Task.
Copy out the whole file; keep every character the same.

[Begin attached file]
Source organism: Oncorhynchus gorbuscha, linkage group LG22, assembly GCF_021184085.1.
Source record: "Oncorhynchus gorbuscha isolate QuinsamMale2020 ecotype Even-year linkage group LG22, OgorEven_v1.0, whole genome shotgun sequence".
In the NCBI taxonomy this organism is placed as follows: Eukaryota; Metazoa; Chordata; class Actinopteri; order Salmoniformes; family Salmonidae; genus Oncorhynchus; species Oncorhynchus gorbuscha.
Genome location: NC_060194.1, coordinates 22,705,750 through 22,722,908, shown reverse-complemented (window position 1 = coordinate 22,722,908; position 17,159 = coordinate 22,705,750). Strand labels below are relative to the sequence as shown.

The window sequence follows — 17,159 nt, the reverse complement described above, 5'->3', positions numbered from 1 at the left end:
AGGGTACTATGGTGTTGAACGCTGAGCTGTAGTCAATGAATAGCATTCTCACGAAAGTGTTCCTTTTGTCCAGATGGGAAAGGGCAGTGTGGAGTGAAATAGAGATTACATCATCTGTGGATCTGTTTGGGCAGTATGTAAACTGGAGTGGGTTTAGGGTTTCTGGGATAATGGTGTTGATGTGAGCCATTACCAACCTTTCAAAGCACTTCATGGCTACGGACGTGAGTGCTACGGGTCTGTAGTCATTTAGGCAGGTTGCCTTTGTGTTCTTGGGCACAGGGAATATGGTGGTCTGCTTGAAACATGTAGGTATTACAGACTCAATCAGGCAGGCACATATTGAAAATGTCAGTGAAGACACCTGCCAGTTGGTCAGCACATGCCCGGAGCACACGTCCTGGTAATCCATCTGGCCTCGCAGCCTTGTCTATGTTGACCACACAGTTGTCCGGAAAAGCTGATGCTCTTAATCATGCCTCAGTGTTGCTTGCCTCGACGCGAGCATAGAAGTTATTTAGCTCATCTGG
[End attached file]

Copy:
Source organism: Oncorhynchus gorbuscha, linkage group LG22, assembly GCF_021184085.1.
Source record: "Oncorhynchus gorbuscha isolate QuinsamMale2020 ecotype Even-year linkage group LG22, OgorEven_v1.0, whole genome shotgun sequence".
In the NCBI taxonomy this organism is placed as follows: Eukaryota; Metazoa; Chordata; class Actinopteri; order Salmoniformes; family Salmonidae; genus Oncorhynchus; species Oncorhynchus gorbuscha.
Genome location: NC_060194.1, coordinates 22,705,750 through 22,722,908, shown reverse-complemented (window position 1 = coordinate 22,722,908; position 17,159 = coordinate 22,705,750). Strand labels below are relative to the sequence as shown.

The window sequence follows — 17,159 nt, the reverse complement described above, 5'->3', positions numbered from 1 at the left end:
AGGGTACTATGGTGTTGAACGCTGAGCTGTAGTCAATGAATAGCATTCTCACGAAAGTGTTCCTTTTGTCCAGATGGGAAAGGGCAGTGTGGAGTGAAATAGAGATTACATCATCTGTGGATCTGTTTGGGCAGTATGTAAACTGGAGTGGGTTTAGGGTTTCTGGGATAATGGTGTTGATGTGAGCCATTACCAACCTTTCAAAGCACTTCATGGCTACGGACGTGAGTGCTACGGGTCTGTAGTCATTTAGGCAGGTTGCCTTTGTGTTCTTGGGCACAGGGAATATGGTGGTCTGCTTGAAACATGTAGGTATTACAGACTCAATCAGGCAGGCACATATTGAAAATGTCAGTGAAGACACCTGCCAGTTGGTCAGCACATGCCCGGAGCACACGTCCTGGTAATCCATCTGGCCTCGCAGCCTTGTCTATGTTGACCACACAGTTGTCCGGAAAAGCTGATGCTCTTAATCATGCCTCAGTGTTGCTTGCCTCGACGCGAGCATAGAAGTTATTTAGCTCATCTGG